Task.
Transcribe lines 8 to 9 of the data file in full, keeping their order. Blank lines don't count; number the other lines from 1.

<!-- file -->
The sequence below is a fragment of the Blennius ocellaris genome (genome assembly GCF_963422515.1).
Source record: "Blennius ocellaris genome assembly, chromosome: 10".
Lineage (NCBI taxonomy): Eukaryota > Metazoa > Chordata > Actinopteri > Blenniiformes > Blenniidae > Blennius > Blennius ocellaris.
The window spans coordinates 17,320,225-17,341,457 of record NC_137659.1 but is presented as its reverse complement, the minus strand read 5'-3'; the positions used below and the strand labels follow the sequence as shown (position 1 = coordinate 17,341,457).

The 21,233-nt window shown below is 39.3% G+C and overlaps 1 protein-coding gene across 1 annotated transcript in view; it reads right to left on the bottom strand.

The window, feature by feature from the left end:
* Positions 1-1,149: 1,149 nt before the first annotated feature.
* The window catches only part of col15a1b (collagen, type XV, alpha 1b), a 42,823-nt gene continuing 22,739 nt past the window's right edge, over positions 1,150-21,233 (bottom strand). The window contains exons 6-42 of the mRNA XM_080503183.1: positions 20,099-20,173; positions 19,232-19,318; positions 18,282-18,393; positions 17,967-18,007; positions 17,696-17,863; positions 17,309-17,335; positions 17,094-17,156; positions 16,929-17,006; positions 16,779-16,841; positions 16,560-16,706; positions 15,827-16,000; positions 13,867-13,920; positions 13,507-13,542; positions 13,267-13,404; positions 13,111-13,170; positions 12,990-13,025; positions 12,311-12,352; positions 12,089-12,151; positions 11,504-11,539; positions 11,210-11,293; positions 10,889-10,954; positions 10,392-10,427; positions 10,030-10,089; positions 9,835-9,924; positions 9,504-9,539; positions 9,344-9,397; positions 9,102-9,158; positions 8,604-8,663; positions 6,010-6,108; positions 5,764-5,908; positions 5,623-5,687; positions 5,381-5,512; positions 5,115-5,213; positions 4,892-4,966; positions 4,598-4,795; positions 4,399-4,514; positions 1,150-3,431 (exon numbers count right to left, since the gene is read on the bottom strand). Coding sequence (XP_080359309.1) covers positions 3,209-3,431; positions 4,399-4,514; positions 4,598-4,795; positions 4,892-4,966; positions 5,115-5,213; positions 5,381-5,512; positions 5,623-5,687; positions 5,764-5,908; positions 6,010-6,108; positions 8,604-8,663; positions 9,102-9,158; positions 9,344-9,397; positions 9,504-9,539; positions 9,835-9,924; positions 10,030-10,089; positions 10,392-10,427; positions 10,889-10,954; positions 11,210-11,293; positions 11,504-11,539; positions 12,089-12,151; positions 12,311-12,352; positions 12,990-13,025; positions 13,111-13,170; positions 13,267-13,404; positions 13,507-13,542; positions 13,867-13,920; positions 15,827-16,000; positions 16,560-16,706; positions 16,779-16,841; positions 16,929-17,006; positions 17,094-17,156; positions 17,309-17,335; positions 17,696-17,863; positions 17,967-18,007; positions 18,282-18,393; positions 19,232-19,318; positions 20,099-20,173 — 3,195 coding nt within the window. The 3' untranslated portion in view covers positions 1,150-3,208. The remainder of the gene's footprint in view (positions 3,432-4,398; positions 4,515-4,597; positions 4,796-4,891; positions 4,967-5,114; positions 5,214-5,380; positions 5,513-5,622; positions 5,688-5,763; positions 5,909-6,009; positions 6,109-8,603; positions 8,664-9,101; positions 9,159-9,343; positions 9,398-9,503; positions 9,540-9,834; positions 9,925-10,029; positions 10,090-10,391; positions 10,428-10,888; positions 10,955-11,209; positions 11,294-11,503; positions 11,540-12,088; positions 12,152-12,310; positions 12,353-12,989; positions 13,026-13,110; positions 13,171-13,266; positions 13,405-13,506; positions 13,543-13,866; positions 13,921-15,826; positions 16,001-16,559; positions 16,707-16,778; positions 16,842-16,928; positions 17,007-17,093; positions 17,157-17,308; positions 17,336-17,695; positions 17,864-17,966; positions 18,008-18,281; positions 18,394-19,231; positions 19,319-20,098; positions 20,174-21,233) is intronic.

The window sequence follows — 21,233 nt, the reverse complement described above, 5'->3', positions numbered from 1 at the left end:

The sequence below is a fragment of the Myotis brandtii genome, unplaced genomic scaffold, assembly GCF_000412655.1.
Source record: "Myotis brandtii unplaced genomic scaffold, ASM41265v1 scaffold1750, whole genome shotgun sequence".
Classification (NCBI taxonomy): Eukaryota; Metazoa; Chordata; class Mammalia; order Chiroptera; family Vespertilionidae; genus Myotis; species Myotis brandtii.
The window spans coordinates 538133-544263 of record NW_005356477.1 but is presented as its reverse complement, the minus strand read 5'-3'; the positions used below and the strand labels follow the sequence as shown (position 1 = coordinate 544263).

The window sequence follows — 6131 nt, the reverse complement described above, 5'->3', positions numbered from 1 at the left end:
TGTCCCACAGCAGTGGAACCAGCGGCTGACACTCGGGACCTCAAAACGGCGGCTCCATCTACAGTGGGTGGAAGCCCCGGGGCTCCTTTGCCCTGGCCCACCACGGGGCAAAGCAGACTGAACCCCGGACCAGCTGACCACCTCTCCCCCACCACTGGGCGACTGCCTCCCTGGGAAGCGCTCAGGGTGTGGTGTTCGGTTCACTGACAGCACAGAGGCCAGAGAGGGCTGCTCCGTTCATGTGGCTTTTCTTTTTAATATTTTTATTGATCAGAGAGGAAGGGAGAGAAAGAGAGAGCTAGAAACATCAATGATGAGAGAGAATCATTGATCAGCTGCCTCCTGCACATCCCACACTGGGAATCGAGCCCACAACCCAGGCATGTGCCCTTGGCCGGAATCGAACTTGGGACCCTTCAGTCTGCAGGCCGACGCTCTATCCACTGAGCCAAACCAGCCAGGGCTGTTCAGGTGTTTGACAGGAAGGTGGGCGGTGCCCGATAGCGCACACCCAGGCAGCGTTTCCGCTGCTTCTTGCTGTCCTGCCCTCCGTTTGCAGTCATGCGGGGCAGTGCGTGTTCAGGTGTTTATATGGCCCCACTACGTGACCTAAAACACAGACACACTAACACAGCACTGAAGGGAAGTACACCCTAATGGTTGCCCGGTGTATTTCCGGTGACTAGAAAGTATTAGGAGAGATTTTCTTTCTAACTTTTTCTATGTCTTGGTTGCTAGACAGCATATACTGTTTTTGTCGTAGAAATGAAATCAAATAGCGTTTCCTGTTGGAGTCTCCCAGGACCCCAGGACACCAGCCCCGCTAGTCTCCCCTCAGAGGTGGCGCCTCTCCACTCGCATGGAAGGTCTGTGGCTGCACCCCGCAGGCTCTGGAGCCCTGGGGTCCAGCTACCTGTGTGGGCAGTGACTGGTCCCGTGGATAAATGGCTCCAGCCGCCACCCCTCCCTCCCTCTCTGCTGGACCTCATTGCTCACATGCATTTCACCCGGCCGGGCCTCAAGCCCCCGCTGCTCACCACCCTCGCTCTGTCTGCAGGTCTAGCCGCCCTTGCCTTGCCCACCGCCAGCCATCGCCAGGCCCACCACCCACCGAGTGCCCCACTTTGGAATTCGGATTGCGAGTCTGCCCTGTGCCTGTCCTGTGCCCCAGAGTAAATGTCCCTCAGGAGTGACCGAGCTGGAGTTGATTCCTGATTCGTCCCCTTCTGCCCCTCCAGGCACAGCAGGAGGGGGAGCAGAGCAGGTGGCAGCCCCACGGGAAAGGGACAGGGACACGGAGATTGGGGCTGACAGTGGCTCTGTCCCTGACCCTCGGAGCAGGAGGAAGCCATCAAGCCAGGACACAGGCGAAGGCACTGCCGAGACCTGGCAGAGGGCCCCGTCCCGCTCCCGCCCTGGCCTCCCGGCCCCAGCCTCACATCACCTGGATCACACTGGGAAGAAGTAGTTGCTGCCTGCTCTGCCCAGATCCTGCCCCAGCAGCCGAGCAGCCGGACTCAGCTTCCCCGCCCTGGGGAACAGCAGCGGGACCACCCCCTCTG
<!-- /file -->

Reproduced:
* The window catches only part of col15a1b (collagen, type XV, alpha 1b), a 42,823-nt gene continuing 22,739 nt past the window's right edge, over positions 1,150-21,233 (bottom strand). The window contains exons 6-42 of the mRNA XM_080503183.1: positions 20,099-20,173; positions 19,232-19,318; positions 18,282-18,393; positions 17,967-18,007; positions 17,696-17,863; positions 17,309-17,335; positions 17,094-17,156; positions 16,929-17,006; positions 16,779-16,841; positions 16,560-16,706; positions 15,827-16,000; positions 13,867-13,920; positions 13,507-13,542; positions 13,267-13,404; positions 13,111-13,170; positions 12,990-13,025; positions 12,311-12,352; positions 12,089-12,151; positions 11,504-11,539; positions 11,210-11,293; positions 10,889-10,954; positions 10,392-10,427; positions 10,030-10,089; positions 9,835-9,924; positions 9,504-9,539; positions 9,344-9,397; positions 9,102-9,158; positions 8,604-8,663; positions 6,010-6,108; positions 5,764-5,908; positions 5,623-5,687; positions 5,381-5,512; positions 5,115-5,213; positions 4,892-4,966; positions 4,598-4,795; positions 4,399-4,514; positions 1,150-3,431 (exon numbers count right to left, since the gene is read on the bottom strand). Coding sequence (XP_080359309.1) covers positions 3,209-3,431; positions 4,399-4,514; positions 4,598-4,795; positions 4,892-4,966; positions 5,115-5,213; positions 5,381-5,512; positions 5,623-5,687; positions 5,764-5,908; positions 6,010-6,108; positions 8,604-8,663; positions 9,102-9,158; positions 9,344-9,397; positions 9,504-9,539; positions 9,835-9,924; positions 10,030-10,089; positions 10,392-10,427; positions 10,889-10,954; positions 11,210-11,293; positions 11,504-11,539; positions 12,089-12,151; positions 12,311-12,352; positions 12,990-13,025; positions 13,111-13,170; positions 13,267-13,404; positions 13,507-13,542; positions 13,867-13,920; positions 15,827-16,000; positions 16,560-16,706; positions 16,779-16,841; positions 16,929-17,006; positions 17,094-17,156; positions 17,309-17,335; positions 17,696-17,863; positions 17,967-18,007; positions 18,282-18,393; positions 19,232-19,318; positions 20,099-20,173 — 3,195 coding nt within the window. The 3' untranslated portion in view covers positions 1,150-3,208. The remainder of the gene's footprint in view (positions 3,432-4,398; positions 4,515-4,597; positions 4,796-4,891; positions 4,967-5,114; positions 5,214-5,380; positions 5,513-5,622; positions 5,688-5,763; positions 5,909-6,009; positions 6,109-8,603; positions 8,664-9,101; positions 9,159-9,343; positions 9,398-9,503; positions 9,540-9,834; positions 9,925-10,029; positions 10,090-10,391; positions 10,428-10,888; positions 10,955-11,209; positions 11,294-11,503; positions 11,540-12,088; positions 12,152-12,310; positions 12,353-12,989; positions 13,026-13,110; positions 13,171-13,266; positions 13,405-13,506; positions 13,543-13,866; positions 13,921-15,826; positions 16,001-16,559; positions 16,707-16,778; positions 16,842-16,928; positions 17,007-17,093; positions 17,157-17,308; positions 17,336-17,695; positions 17,864-17,966; positions 18,008-18,281; positions 18,394-19,231; positions 19,319-20,098; positions 20,174-21,233) is intronic.

The window sequence follows — 21,233 nt, the reverse complement described above, 5'->3', positions numbered from 1 at the left end: